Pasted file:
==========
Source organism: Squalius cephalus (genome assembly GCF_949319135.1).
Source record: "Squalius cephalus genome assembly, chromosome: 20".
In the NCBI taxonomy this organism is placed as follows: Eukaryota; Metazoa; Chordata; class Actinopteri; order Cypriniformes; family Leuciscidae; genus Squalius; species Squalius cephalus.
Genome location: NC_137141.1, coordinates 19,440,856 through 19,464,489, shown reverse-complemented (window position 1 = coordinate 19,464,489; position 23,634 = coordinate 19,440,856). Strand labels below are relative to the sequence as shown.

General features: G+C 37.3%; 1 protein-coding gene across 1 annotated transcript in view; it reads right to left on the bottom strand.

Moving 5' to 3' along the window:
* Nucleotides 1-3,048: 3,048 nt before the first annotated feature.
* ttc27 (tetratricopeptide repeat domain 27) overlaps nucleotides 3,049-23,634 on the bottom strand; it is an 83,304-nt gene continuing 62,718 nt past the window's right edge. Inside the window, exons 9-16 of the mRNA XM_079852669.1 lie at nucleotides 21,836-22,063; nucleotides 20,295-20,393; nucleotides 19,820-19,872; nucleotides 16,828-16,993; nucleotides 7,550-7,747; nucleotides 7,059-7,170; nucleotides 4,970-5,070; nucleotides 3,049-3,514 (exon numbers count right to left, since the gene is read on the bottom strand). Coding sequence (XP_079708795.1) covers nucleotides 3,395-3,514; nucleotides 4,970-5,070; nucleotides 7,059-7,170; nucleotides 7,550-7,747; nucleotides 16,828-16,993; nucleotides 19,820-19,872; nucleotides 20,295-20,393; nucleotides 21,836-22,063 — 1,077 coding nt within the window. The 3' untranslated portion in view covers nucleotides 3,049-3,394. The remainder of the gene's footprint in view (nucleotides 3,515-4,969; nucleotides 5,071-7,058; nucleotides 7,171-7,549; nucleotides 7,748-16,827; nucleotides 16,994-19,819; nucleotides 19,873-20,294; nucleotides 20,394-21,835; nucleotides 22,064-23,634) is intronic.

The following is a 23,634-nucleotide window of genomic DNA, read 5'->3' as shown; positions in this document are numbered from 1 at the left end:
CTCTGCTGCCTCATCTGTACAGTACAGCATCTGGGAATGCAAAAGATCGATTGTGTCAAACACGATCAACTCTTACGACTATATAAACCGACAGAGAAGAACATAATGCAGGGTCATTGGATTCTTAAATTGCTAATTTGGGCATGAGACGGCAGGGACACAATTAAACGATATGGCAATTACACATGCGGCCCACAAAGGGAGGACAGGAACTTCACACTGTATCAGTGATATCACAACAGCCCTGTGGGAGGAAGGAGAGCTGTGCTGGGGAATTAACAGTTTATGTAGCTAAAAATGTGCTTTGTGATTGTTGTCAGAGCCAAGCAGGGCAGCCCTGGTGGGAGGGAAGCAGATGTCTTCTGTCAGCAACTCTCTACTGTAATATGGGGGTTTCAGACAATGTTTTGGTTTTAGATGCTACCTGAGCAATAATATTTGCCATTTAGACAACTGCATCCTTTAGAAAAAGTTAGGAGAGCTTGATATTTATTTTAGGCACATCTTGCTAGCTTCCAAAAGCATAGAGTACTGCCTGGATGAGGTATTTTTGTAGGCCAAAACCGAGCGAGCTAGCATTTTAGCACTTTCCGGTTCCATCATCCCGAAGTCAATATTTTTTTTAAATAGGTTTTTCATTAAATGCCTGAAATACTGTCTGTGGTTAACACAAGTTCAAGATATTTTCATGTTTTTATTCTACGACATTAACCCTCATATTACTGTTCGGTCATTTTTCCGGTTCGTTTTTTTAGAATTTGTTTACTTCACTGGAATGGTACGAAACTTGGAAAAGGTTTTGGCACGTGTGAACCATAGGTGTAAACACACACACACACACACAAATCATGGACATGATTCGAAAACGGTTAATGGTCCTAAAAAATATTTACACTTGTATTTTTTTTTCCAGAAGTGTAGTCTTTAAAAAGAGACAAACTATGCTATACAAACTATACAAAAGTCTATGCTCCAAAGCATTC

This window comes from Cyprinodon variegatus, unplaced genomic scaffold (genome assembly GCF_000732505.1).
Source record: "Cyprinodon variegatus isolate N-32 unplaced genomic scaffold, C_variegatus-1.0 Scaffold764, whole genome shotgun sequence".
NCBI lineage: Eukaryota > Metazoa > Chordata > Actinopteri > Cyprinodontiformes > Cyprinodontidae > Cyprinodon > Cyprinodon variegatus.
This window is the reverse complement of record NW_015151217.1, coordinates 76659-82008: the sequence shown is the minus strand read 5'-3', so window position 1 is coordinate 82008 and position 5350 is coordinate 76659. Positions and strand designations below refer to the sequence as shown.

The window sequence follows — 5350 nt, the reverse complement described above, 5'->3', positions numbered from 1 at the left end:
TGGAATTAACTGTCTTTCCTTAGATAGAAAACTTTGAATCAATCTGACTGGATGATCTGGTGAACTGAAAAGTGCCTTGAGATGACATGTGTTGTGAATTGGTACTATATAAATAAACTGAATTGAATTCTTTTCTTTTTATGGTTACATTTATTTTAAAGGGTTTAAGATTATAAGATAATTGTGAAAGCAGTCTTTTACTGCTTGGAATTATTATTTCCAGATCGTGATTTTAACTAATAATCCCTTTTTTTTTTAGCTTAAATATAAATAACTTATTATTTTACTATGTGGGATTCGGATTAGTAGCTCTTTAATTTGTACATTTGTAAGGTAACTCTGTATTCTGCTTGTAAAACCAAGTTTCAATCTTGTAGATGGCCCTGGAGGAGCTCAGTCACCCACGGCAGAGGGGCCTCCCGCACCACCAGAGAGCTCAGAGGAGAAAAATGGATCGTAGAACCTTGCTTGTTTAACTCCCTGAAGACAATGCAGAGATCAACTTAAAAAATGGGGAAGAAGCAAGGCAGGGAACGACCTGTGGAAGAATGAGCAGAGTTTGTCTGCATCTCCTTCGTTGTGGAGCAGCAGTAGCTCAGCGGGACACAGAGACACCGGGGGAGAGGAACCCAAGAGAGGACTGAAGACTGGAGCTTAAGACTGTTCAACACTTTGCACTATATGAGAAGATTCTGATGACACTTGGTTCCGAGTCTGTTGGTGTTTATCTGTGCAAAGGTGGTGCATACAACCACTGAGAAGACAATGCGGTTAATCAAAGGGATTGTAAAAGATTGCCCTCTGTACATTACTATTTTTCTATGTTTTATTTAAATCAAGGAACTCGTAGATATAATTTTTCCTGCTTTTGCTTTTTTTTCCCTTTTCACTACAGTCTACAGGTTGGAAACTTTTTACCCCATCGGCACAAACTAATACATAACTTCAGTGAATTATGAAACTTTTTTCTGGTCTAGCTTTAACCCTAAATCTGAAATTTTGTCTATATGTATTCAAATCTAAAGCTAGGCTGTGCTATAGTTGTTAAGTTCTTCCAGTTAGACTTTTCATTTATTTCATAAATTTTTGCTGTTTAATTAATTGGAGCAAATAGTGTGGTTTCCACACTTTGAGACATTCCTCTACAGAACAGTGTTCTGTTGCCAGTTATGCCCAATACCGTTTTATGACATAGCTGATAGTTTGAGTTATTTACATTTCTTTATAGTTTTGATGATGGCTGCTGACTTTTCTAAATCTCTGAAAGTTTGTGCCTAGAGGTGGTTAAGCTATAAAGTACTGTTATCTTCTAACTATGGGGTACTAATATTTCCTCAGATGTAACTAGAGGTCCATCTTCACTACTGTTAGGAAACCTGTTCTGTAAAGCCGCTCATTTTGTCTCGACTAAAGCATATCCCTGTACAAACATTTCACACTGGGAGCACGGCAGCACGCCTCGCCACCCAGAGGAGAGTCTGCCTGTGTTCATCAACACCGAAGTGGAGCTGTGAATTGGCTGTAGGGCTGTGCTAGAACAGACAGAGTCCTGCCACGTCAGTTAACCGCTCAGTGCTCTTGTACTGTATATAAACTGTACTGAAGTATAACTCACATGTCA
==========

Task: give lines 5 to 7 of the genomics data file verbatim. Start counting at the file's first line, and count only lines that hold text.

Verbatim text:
General features: G+C 37.3%; 1 protein-coding gene across 1 annotated transcript in view; it reads right to left on the bottom strand.

Moving 5' to 3' along the window:
* Nucleotides 1-3,048: 3,048 nt before the first annotated feature.